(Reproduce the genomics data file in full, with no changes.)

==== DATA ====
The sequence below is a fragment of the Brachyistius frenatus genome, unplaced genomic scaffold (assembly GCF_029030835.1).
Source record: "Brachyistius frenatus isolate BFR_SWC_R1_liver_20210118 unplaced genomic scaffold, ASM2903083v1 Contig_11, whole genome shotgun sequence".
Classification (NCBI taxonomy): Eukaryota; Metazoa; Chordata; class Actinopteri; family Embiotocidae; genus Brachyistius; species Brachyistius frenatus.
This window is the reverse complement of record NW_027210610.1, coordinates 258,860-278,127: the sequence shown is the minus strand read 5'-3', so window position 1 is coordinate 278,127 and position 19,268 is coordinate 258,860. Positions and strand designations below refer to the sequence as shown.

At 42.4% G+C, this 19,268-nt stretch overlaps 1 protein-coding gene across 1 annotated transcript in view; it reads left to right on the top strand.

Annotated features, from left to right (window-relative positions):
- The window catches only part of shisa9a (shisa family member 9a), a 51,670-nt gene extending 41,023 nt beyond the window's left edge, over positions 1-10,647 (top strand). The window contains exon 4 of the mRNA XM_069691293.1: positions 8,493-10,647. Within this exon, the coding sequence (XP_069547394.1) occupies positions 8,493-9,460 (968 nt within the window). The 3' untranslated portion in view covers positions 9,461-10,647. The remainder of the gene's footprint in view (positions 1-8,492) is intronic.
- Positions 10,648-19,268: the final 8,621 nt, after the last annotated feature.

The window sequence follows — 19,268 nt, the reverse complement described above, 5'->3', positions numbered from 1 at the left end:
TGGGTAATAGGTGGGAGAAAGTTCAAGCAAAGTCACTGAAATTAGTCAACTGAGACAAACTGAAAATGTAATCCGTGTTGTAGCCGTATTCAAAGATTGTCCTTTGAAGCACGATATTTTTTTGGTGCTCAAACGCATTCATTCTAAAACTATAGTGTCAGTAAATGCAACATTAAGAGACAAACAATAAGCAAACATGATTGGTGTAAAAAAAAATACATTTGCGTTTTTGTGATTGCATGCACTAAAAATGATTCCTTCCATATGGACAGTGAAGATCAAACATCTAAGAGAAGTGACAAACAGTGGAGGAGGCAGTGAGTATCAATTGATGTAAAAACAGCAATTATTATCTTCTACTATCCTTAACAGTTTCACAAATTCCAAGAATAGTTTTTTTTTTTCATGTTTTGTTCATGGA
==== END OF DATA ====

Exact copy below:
The sequence below is a fragment of the Brachyistius frenatus genome, unplaced genomic scaffold (assembly GCF_029030835.1).
Source record: "Brachyistius frenatus isolate BFR_SWC_R1_liver_20210118 unplaced genomic scaffold, ASM2903083v1 Contig_11, whole genome shotgun sequence".
Classification (NCBI taxonomy): Eukaryota; Metazoa; Chordata; class Actinopteri; family Embiotocidae; genus Brachyistius; species Brachyistius frenatus.
This window is the reverse complement of record NW_027210610.1, coordinates 258,860-278,127: the sequence shown is the minus strand read 5'-3', so window position 1 is coordinate 278,127 and position 19,268 is coordinate 258,860. Positions and strand designations below refer to the sequence as shown.

At 42.4% G+C, this 19,268-nt stretch overlaps 1 protein-coding gene across 1 annotated transcript in view; it reads left to right on the top strand.

Annotated features, from left to right (window-relative positions):
- The window catches only part of shisa9a (shisa family member 9a), a 51,670-nt gene extending 41,023 nt beyond the window's left edge, over positions 1-10,647 (top strand). The window contains exon 4 of the mRNA XM_069691293.1: positions 8,493-10,647. Within this exon, the coding sequence (XP_069547394.1) occupies positions 8,493-9,460 (968 nt within the window). The 3' untranslated portion in view covers positions 9,461-10,647. The remainder of the gene's footprint in view (positions 1-8,492) is intronic.
- Positions 10,648-19,268: the final 8,621 nt, after the last annotated feature.

The window sequence follows — 19,268 nt, the reverse complement described above, 5'->3', positions numbered from 1 at the left end:
TGGGTAATAGGTGGGAGAAAGTTCAAGCAAAGTCACTGAAATTAGTCAACTGAGACAAACTGAAAATGTAATCCGTGTTGTAGCCGTATTCAAAGATTGTCCTTTGAAGCACGATATTTTTTTGGTGCTCAAACGCATTCATTCTAAAACTATAGTGTCAGTAAATGCAACATTAAGAGACAAACAATAAGCAAACATGATTGGTGTAAAAAAAAATACATTTGCGTTTTTGTGATTGCATGCACTAAAAATGATTCCTTCCATATGGACAGTGAAGATCAAACATCTAAGAGAAGTGACAAACAGTGGAGGAGGCAGTGAGTATCAATTGATGTAAAAACAGCAATTATTATCTTCTACTATCCTTAACAGTTTCACAAATTCCAAGAATAGTTTTTTTTTTTCATGTTTTGTTCATGGA